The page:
Posted in Book Reports, Library of Congress, Undogegorized by chamblee54 on October 21, 2020

Lately, I have been walking to the gym. It is about 1.4 miles one way. I go there, do my workout, and walk home. One consequence is not riding the stationary bike, and listening to podcasts. When it is a good story, this can be transformative. It is an magical escape from one place, into another.

Today, I chose to listen to a story while walking home. The story was Rainbows, by @JosephONeillx. It was one of the good ones. By the time I went through the railroad underpass off Peachtree Road, my pace had grown even more glacial than normal. I did not want to miss a single detail. It did help that I was off the busy main road, whose loud traffic drowned out the action.

Listening to a story, as opposed to reading it, is a different path for the information. The author’s voice telling the tale is a more intimate connection that reading dead tree text. In this story, the reading author is a man. I assumed the lead character, Clodagh, was also male. When a Aoife, the daughter, appeared, and a husband named Ian, I just thought this was just the trendy New Yorker. It wasn’t until much later in the story, that it dawned on me that Clodagh might be female. The gender is never confirmed one way, or the other.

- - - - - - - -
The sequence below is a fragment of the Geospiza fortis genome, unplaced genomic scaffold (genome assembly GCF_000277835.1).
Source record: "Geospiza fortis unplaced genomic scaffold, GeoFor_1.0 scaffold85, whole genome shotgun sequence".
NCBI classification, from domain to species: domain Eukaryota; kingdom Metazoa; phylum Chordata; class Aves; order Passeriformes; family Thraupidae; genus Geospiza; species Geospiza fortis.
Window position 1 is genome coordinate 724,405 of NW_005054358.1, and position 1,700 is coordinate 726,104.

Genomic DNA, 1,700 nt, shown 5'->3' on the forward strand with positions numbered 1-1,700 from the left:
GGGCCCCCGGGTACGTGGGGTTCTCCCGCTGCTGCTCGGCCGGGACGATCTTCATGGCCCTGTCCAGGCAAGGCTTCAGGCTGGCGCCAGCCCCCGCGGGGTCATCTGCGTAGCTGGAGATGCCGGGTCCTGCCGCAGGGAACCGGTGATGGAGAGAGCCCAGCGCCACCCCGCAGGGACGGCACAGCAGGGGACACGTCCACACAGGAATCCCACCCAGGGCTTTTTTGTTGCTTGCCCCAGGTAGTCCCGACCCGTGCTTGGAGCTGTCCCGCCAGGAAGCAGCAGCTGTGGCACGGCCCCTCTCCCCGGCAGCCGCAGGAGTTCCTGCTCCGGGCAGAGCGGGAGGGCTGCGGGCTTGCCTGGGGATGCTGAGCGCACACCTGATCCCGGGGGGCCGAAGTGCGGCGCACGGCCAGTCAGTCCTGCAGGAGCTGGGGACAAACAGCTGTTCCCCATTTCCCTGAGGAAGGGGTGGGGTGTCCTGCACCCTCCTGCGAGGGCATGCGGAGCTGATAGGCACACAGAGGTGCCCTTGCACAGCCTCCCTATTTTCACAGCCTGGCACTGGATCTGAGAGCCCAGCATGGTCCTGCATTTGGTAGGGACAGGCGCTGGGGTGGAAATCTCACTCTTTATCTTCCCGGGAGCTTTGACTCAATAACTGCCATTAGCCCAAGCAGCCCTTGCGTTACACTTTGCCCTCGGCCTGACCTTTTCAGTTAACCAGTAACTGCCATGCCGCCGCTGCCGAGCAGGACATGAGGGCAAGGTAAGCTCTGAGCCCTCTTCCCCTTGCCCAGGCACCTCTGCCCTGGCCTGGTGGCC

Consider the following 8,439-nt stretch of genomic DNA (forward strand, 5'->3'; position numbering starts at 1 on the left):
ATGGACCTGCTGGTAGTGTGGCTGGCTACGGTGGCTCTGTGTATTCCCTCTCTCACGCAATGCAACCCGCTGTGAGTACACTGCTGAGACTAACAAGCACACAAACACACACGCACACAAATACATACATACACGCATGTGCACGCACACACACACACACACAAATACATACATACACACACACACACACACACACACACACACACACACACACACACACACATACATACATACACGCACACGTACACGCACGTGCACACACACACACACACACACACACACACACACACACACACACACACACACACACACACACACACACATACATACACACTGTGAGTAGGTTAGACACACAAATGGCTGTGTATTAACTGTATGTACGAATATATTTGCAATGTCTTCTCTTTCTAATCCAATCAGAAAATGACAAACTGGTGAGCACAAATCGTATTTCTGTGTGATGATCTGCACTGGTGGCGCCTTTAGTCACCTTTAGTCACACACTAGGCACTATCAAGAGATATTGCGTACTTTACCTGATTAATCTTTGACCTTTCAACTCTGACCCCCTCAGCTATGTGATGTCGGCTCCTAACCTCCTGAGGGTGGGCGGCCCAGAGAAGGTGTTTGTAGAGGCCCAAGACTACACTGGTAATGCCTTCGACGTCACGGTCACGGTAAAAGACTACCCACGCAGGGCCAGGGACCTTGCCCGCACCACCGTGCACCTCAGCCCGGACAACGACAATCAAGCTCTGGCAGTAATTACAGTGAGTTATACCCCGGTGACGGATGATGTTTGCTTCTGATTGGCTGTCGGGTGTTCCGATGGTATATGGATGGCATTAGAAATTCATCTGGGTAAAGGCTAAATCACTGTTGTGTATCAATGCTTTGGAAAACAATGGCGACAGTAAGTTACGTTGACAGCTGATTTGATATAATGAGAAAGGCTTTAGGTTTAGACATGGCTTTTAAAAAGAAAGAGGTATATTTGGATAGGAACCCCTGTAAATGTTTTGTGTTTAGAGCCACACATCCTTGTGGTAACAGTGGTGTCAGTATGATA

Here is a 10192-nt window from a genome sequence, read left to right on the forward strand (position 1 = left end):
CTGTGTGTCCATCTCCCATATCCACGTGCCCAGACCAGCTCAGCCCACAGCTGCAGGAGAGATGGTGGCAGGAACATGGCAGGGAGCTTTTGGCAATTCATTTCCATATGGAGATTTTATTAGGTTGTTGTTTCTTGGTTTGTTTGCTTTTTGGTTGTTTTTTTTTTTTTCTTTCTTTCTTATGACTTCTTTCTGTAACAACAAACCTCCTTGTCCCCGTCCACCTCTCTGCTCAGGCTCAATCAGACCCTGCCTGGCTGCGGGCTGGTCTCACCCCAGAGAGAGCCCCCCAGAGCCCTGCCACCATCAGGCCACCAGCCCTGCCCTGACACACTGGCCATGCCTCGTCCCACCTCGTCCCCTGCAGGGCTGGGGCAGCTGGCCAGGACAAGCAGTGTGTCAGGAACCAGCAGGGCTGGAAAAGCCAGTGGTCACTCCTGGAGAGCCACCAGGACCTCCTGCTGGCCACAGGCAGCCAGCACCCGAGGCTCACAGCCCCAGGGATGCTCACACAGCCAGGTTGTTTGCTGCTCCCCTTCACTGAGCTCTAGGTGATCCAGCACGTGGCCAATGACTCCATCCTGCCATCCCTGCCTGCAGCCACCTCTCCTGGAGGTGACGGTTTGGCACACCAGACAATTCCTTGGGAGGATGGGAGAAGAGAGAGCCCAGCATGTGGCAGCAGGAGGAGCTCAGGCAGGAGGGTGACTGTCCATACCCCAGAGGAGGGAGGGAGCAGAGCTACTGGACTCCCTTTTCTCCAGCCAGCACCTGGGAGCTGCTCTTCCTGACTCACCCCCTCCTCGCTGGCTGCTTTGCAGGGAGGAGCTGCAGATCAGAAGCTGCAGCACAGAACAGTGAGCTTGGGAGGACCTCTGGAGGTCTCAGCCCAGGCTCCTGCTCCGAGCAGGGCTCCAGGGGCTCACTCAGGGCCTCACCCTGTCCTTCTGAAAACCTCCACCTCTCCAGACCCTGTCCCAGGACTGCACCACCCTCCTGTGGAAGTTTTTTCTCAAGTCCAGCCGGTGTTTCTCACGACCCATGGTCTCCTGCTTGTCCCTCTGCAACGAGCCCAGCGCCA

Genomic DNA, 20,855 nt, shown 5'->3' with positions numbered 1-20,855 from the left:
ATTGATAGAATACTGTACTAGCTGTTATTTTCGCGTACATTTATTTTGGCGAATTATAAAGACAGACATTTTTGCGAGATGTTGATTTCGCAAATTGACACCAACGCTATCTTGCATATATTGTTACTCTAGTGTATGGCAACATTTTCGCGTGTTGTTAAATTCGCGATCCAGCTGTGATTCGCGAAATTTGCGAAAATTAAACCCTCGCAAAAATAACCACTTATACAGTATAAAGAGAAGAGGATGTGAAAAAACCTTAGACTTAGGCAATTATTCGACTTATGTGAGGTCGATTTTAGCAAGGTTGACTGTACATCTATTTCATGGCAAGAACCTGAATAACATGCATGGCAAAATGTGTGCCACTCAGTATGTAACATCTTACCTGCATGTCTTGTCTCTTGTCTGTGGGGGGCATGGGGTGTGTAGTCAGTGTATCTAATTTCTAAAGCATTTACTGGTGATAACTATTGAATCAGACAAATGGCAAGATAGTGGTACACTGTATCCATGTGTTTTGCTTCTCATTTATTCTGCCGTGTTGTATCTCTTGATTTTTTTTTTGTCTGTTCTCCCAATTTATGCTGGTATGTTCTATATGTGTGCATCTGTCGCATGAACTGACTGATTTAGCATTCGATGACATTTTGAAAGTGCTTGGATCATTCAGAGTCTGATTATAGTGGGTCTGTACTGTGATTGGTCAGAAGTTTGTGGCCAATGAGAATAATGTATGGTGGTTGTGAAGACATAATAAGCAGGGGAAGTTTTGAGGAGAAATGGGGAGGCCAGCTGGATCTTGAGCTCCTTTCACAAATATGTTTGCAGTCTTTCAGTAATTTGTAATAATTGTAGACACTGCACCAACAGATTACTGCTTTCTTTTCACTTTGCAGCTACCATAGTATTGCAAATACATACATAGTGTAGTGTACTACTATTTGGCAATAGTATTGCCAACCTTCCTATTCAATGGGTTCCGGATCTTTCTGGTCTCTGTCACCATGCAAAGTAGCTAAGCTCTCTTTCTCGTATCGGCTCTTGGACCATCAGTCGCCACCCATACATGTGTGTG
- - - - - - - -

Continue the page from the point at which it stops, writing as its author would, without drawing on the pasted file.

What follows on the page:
The story is rather disturbing. (Spoiler to follow) Aoife is being sexually harassed at school, and files a complaint. The boy who gets metooed is the son of a laundry owner. Clodagh Nolastname is a VIP customer. (This all happens in New York. Clodagh is not poor.) The Chinese laundry lady tells Clodagh to take her business elsewhere. Clodagh is mortified that it was not handled family-to-family, but through the authorities.

I continue to walk through a glorious October afternoon. The leaves are still mostly green. The election is in two weeks, and we will see what becomes of the anti-christ POTUS. The story ends when I get into the house, and I listen to the credits. Theme music is by North American Plastics, which somehow sounds as New Yorkeresque as not knowing whether mom is a man, or a woman.

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